Alumni News Articles

Brian and Nerida Egan reflect on the importance of volunteers for Aussie Helpers

13 May 2016

Brian and Nerida Egan reflect on the importance of volunteers for Aussie Helpers



Aussie Helpers is a non-profit rural charity operating since 2002.

The charity is operated by volunteers working in Queensland where we have a major base and head office at Charleville, we also have another large base at Mathoura NSW near Deniliquin. Volunteers also work in Victoria, Tasmania and South Australia and have done volunteer work in Western Australia.

These volunteers fully embody the spirit of volunteering, freely giving their own time and expertise, they have created a rural charity that only assists primary producers. The charity is strongly supported by local communities including citizens and small businesses many of whom have donated goods and services to enable Aussie Helpers to achieve its goal of helping to fight poverty in the bush.

This bonding of ordinary people and the business community has created a feeling of a profound sense of community spirit which has made it a priority to help others less fortunate and those going through tough times.

Aussie Helpers impact on the people our volunteers visit and the places we connect with and is fully verified by the hundreds of letters we receive each year from grateful farming families assisted by our volunteers.

Aussie Helpers visits to farming families are not meant to solve any major problems however at times just knowing that someone cares about them and their difficult situation in the bush offers a little hope of better days ahead.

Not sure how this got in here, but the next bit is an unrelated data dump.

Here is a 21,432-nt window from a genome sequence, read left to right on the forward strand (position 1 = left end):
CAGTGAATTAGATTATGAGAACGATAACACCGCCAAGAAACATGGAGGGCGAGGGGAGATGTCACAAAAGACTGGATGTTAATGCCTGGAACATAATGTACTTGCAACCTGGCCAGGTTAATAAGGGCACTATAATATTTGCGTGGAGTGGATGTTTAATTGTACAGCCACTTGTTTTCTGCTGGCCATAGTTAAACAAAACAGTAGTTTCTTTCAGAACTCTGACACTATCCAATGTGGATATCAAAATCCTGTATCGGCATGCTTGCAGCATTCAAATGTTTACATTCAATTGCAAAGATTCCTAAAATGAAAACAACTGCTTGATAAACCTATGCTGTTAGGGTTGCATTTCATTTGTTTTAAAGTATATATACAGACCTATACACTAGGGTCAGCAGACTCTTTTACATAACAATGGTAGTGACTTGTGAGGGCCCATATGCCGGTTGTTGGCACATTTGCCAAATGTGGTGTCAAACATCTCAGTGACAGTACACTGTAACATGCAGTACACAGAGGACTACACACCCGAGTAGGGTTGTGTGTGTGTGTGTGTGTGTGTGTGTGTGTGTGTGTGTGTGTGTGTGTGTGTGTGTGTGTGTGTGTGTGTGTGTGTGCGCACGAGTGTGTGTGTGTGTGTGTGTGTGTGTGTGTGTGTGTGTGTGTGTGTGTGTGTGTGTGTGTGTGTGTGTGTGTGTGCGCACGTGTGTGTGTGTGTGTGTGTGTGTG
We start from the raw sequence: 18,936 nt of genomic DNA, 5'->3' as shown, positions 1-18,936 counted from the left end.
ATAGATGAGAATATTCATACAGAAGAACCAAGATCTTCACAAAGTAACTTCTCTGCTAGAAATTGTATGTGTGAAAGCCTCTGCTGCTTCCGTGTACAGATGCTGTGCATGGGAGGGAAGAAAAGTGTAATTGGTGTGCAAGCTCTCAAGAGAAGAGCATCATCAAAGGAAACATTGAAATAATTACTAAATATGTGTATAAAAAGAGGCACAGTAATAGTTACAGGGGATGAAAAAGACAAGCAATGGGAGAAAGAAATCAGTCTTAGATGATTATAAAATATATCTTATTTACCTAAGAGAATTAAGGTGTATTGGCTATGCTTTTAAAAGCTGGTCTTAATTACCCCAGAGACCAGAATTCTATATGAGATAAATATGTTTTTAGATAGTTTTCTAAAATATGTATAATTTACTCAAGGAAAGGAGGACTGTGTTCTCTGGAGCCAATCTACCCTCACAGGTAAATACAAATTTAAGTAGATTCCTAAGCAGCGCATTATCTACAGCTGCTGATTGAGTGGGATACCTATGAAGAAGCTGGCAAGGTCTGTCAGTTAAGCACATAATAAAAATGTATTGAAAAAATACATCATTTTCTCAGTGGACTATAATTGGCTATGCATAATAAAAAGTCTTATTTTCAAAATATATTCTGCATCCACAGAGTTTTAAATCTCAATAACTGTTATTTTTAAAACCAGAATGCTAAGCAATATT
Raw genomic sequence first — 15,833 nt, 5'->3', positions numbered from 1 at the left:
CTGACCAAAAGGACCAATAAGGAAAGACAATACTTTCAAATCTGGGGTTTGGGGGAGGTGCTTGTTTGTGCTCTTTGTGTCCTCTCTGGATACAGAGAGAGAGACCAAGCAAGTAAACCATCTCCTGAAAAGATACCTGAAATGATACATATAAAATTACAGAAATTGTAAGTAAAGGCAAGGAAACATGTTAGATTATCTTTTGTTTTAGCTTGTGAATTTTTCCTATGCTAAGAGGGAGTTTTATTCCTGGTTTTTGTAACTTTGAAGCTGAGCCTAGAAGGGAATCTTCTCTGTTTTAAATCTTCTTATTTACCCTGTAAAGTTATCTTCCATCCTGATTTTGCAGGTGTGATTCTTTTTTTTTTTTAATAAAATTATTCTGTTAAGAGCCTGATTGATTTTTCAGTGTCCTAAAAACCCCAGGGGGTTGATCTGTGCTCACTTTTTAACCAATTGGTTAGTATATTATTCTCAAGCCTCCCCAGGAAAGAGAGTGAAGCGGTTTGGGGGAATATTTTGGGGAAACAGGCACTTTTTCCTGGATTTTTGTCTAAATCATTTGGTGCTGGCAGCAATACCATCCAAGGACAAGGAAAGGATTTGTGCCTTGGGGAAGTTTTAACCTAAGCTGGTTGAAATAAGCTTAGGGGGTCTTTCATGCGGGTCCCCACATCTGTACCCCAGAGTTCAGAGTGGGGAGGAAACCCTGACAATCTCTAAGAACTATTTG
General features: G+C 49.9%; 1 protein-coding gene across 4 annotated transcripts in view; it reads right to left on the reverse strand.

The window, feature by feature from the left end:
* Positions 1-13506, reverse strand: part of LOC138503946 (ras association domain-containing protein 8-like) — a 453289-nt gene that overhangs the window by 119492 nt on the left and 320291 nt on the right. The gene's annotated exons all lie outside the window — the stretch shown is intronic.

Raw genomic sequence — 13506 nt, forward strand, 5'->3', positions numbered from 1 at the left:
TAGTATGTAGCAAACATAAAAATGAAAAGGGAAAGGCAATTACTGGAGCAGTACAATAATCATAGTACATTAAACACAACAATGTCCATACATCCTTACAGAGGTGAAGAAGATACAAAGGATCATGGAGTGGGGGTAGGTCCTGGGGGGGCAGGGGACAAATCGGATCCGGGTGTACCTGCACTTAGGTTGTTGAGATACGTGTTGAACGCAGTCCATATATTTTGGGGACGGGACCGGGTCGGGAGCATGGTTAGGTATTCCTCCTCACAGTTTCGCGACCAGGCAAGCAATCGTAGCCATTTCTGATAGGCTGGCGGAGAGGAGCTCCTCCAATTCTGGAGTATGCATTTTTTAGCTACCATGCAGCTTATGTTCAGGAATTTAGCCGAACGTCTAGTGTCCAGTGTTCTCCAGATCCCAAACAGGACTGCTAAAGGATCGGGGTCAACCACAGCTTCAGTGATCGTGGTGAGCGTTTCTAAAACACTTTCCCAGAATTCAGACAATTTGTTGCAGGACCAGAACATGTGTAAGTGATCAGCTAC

Many people are astounded that such an organisation such as Aussie Helpers, which operates without any government funding, even exists let alone what the charity does for people in the bush.

The beneficiaries of Aussie Helpers volunteer’s activities are genuine people who are doling through really tough times. The majority of the people our volunteers deal with would not ask for help nor expect it. However one these farming families get back on their feet the flow on will benefit the rural communities and the country towns.

Aussie Helpers have proven beyond doubt that if people are fully committed to a worthwhile cause the local communities will embrace the organisation that in turn instils a sense of pride, even if they are not a member of the organisation that people can relate to what is being achieved in their communities.

During the year 2015 Aussie Helpers volunteers travelled more than half a million kilometres visiting over one thousand sheep and cattle stations in both Queensland and NSW drought affected areas. 

2008 National Nominee Senior Australian of the Year

Brian Egan

Drought relief helper

Brian Egan knows exactly what drought-stricken families are going through – he lost his own farm in the 1990’s due to drought and personal depression. Five years ago he and his wife, Nerid...

View Honour Roll profile for Brian Egan

2016 State Nominee Senior Australian of the Year

Nerida Egan

Drought relief supporter

When tough times hit in the 1990s, Nerida Egan and her husband Brian lost their family farm in southern Queensland. Suffering from post-traumatic stress disorder and depression, Brian spent a year in ...

View Honour Roll profile for Nerida Egan

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